Everett Anderson’s aspiration was to become a teacher, a goal he pursued d …
College Presidents’ PR Blame Game Following Disastrous Hearing
The recent appearance of three esteemed university presidents on Capitol Hill to testify about campus antisemitism has been widely criticized as a debacle. The fallout from the hearing has led to a national backlash, resulting in at least one resignation and calls for further action.
However, behind the scenes, questions are being raised about who was paid to provide advice during this disastrous public relations moment. Some of the most prominent experts in the field of crisis communications were advising the university leaders. But now, these crisis communicators find themselves facing their own PR crisis as they remain tight-lipped amidst the criticism.
University of Pennsylvania President Liz Magill has resigned from her position, while MIT President Sally Kornbluth and Harvard President Claudine Gay have faced calls for their firing. Gay is also dealing with a plagiarism scandal that has escalated since the hearing.
Harvard and Penn turned to attorneys at the renowned law firm WilmerHale for guidance in preparing for the hearing. WilmerHale also had some communication with MIT. Harvard sought the expertise of crisis communications specialist Risa Heller, while Penn enlisted the help of PR adviser Susan Lagana from D.C. firm Invariant. Penny Pritzker, former Commerce Secretary and head of Harvard’s governing body, brought in PR giant Edelman to assist with the college’s general response to the war, but not specifically for the hearing. Edelman declined to comment on the matter.
In the lead-up to the hearing, the university presidents met privately with the committee chair to gain insights into what to expect. However, their preparation did not seem to help as they struggled to provide clear answers during the hearing, especially when asked about calling for the genocide of Jews on their campuses.
Interestingly, the advisers have remained silent in the face of criticism. They are not commenting on the situation, leaving some to question the value of the advice given in this high-stakes situation.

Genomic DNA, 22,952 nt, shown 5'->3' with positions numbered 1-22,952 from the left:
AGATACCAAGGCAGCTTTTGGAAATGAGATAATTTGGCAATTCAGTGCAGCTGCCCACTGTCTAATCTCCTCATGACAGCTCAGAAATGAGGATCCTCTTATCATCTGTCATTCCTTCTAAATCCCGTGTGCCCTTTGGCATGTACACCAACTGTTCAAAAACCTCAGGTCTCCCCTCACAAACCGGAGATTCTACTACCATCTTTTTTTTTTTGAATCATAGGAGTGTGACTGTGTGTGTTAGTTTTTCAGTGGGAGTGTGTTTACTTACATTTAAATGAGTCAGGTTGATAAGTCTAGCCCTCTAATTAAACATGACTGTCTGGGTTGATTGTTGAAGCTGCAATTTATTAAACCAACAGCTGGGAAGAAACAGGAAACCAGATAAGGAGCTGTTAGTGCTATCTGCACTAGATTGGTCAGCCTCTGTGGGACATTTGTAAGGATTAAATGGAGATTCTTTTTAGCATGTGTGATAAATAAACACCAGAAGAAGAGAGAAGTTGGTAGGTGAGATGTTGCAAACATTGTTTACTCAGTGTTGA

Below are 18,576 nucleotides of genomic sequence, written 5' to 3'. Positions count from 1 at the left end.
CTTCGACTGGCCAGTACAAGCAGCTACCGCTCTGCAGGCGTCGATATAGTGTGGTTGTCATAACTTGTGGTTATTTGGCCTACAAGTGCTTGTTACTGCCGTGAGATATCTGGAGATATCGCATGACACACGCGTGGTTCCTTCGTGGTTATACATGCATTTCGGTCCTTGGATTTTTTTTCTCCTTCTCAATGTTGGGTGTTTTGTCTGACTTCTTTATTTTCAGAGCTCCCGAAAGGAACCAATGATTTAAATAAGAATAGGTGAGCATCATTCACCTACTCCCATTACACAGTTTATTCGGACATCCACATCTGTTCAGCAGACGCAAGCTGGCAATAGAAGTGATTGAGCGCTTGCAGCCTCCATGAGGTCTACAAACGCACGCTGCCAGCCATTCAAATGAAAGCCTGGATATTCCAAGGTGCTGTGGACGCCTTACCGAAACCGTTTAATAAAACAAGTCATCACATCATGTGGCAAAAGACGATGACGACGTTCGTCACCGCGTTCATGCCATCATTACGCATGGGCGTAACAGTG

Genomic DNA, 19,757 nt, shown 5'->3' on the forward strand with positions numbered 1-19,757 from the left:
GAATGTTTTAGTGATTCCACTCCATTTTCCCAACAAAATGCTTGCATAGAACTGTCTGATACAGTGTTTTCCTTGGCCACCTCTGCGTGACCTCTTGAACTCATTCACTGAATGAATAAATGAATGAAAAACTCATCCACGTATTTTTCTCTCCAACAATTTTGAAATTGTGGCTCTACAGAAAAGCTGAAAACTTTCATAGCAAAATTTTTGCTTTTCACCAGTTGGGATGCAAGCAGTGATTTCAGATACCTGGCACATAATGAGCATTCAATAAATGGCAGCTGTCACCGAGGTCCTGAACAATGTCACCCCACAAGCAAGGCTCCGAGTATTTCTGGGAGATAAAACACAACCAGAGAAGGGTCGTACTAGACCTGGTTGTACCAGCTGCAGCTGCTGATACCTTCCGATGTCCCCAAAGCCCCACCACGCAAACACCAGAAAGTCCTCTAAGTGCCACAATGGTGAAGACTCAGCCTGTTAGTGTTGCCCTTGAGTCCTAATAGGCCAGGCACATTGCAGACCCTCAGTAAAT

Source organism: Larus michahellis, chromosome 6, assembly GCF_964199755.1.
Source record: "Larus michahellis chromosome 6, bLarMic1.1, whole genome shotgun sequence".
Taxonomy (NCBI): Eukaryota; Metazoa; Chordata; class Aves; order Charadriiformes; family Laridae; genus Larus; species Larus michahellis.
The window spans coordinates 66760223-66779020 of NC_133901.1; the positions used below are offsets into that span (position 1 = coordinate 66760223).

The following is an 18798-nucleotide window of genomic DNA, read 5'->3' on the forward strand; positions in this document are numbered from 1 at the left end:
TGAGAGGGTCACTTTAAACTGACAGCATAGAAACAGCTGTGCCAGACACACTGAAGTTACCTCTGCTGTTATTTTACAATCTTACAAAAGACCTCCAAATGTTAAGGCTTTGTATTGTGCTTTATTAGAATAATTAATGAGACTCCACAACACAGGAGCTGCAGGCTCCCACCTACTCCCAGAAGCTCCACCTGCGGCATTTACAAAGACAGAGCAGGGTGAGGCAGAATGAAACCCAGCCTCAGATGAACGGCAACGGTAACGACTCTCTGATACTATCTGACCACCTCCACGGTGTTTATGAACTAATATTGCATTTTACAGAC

The fallout from this disastrous hearing continues to reverberate throughout Washington. Some competitors of the advisers are even trying to capitalize on the situation by poaching officials affiliated with the universities. The incident is likely to be included in the year-end takeaways of political analyst Bruce Mehlman.
While some sources sympathetic to the advisers claim that the university presidents failed to follow the advice they were given, others defend the training provided. They argue that the leaders were instructed to lead with empathy and values and avoid legal jargon. However, critics argue that the hearing demonstrated the inadequacy of the preparation.
The advisers involved, including WilmerHale and the universities themselves, have all declined to comment on the matter. Only time will tell the long-term impact of this disastrous hearing on the reputations of the university presidents and their advisers.
Meanwhile, the relationship between universities and lawmakers in Washington has become increasingly fraught. Republicans have long criticized the progressive leanings of university campuses, and Democrats are also showing signs of fraying relationships with elite universities. Congress is eyeing new restrictions on foreign funding to campuses, and federal funding for universities is at risk.
The hearing also highlighted the challenges university presidents face in navigating hate speech policies on their campuses. While universities generally allow hate speech unless it rises to the level of a true threat, the nuances of these legal boundaries can be difficult to communicate to the public.
Speculation about the preparation for the hearing suggests that lawyers may have dominated the process instead of communications experts. This approach may have played a role in the less-than-effective performance of the university presidents during the hearing.